I bought the first Bob Dylan album. I saw it in a record shop with an interesting-looking guy on the front and the weirdest track-list I had ever set eyes on; what sort of songs were, See That my Grave is Kept Clean: In My Time of Dyin’: Man of Constant Sorrow? Certainly not the same stuff that Cliff and the Shadows were wanting us to buy. But it pretty much altered the course of my life. That’s what art does sometimes, it allows you to see the world in a completely different way. You have to be ready for it and I guess that at 18, I must have been ready.
Very soon after that of course, Eric brought out his version of House of the Rising Sun, and pretty soon everyone had heard of Bob Dylan although I think Nina Simone claimed credit for it. I believe that The Animals, who I saw numerous times around the North East clubs did acknowledge that it was her concert version they based their own recording upon [and not Dylan’s], although the song itself has a long folk heritage. Woody Guthrie for example sang and recorded a version back in the forties.
So, I was a big fan for several years and gobbled up everything he put out up until probably, Nashville Skyline which for Dylan was probably yet another ‘re-invention’ but for me, was too great a departure from what I thought he was about: poetry set to music.
In my novel, Train That Carried the Girl there is a character called, Zimmy who visits Kiri at home. Zimmy is a Dylanologist. He is not a real person or particularly based upon someone I have met, although I think there are a lot of them about. There is a guy called Martin Colyer, who blogs fairly constantly about Bob Dylan here and still loves what he does, buys and recommends recent albums, goes to his concerts, acknowledges that he can no longer sing but doesn’t care because it is and always was the lyrics for him and is for ever uncovering archive stuff that is essential listening/reading.
I think I have moved on. I listen to Jazz now . . . and World on Three. Comfort Zone? There may be a case for saying that. Colyer says that his lyrics now represent the thoughts and feelings of a 74-year old man, they are different to what he had to say back in his thirties but are still relevant; if not to everyone, then to other seventy-year olds. Asking that his grave is kept clean one might surmise? Same as when he was in his early thirties? But I find his rough delivery and bish, bash, bosh musical accompaniment a barrier, to be honest. When he used and experimented with bands and musicians from other genres, for example Daniel Lanois on Oh Mercy and Jaques Levy on Desire [Desire is in fact the last Bob Dylan record I bought] it all becomes so much more accessible. Not that I live in a comfort zone, I am challenged enough by life these days but books and literature [and Jazz and World on Three] are where I go for therapy, not Bob Dylan’s latest offering.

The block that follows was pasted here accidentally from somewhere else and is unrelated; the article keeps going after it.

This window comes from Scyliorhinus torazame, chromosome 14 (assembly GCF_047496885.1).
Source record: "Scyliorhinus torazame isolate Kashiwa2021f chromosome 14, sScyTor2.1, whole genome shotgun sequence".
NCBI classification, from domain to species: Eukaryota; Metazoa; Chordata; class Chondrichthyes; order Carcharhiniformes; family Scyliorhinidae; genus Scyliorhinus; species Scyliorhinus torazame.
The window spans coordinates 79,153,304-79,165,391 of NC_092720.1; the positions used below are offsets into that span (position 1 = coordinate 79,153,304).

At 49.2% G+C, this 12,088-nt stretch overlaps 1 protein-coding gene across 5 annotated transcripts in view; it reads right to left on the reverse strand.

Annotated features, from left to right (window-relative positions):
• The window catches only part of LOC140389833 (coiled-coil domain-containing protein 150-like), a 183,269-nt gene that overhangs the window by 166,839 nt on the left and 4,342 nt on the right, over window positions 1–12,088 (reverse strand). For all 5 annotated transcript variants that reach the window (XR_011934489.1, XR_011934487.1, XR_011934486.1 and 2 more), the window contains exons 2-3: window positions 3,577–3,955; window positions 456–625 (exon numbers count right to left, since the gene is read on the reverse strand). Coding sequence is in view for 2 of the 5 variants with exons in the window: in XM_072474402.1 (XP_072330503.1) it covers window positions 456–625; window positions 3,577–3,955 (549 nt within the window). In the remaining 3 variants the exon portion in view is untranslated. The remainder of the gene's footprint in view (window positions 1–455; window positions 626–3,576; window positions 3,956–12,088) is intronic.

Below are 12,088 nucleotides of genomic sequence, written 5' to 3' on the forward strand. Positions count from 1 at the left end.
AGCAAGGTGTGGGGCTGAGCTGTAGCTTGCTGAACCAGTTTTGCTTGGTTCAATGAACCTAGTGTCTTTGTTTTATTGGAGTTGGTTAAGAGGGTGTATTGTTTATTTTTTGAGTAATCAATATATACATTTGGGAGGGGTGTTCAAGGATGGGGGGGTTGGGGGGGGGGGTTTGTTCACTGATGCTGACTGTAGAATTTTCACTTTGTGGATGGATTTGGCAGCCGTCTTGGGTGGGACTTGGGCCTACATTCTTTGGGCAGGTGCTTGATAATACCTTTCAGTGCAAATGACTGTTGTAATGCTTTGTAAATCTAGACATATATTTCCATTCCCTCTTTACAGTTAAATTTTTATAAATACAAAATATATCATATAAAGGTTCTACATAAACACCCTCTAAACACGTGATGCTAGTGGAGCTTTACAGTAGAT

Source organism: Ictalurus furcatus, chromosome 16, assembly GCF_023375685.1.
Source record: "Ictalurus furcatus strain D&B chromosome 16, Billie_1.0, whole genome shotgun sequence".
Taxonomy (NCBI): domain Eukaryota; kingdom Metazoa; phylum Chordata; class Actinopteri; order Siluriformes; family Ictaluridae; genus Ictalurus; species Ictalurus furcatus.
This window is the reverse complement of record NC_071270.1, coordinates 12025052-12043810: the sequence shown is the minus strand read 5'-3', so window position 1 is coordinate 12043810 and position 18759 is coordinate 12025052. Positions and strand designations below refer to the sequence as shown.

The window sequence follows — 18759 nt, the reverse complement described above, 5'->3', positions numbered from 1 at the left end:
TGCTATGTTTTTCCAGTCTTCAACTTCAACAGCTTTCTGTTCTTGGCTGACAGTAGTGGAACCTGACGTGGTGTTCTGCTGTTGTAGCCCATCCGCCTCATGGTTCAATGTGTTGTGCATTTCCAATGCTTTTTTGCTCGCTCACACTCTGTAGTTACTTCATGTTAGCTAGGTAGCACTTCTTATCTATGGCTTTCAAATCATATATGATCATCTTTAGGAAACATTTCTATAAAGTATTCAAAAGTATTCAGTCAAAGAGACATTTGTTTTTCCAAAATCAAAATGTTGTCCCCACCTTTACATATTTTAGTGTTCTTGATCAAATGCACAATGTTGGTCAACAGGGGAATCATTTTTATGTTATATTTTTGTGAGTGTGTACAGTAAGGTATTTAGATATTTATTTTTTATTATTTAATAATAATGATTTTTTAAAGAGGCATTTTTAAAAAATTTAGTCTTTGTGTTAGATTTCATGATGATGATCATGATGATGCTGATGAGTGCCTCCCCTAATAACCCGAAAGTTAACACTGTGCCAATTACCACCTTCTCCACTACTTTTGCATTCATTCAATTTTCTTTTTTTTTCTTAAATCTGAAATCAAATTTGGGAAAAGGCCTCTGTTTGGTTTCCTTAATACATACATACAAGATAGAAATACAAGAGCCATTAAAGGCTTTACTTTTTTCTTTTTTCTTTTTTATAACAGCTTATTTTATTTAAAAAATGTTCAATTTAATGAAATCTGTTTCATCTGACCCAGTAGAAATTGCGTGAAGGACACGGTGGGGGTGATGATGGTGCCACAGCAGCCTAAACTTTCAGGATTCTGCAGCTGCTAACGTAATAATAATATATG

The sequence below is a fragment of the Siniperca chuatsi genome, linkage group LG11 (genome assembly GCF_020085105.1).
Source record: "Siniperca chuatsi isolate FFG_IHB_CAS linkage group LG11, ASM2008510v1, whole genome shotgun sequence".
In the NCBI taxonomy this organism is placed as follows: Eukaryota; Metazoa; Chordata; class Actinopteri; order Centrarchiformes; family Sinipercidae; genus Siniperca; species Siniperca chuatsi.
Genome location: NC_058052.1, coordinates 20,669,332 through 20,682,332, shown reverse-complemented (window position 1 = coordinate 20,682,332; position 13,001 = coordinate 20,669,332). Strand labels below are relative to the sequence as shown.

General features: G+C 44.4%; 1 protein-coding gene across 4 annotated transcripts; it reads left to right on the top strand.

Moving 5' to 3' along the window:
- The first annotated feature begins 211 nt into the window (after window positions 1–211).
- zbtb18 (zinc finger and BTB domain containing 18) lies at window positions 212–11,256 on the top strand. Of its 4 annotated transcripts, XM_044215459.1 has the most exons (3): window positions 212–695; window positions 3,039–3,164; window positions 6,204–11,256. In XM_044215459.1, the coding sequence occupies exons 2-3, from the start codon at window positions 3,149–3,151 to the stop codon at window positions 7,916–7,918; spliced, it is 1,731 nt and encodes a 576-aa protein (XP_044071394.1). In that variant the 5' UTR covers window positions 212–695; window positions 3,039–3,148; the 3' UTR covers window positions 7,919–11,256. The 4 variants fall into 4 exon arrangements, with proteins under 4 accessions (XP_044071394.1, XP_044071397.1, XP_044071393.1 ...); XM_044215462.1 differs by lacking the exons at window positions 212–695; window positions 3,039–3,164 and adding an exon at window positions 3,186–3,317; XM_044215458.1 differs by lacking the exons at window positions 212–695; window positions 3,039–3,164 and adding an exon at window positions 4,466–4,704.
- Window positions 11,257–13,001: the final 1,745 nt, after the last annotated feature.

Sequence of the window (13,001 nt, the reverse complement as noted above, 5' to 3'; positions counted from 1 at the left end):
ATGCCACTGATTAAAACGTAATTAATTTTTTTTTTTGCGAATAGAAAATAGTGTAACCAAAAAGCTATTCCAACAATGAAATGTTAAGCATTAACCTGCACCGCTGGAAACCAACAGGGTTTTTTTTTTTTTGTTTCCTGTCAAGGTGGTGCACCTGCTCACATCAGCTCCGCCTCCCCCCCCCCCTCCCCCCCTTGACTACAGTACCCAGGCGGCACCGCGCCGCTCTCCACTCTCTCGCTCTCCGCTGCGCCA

There is a new [November 2014] film just come out about Hockney, which I understand looks at his art not just down the years but at what interests him now; i pad art; driving along videotaping the countryside with nine digital cameras; collage; paint, even colour photocopiers. Another seventy-year old [77 actually] just going on and on. I blogged in October in a similar vein about Picasso, reaching for a new ‘artistic language’ until the day he died.
I guess Dylan is in the same bag. He is an artist and there is something he still wants to say, regardless of whether anyone is still listening.
Anyway, here are my five favourite Bob Dylan songs:
Tangled up in Blue from Blood on the Tracks
The Ballad of Hollis Brown from The Times They Are a-Changin
Bob Dylans Blues from Freewheelin’
Boots of Spanish Leather from The Times They Are a-Changin
The Lonesome Death of Hattie Carroll from The Times They Are a-Changin
Lay Lady Lay from Nashville Skyline
So I have cheated and put in six, not five. It wouldn’t have been hard to find twenty.
Haven’t tried to put in Youtube links for these. They aren’t about performance.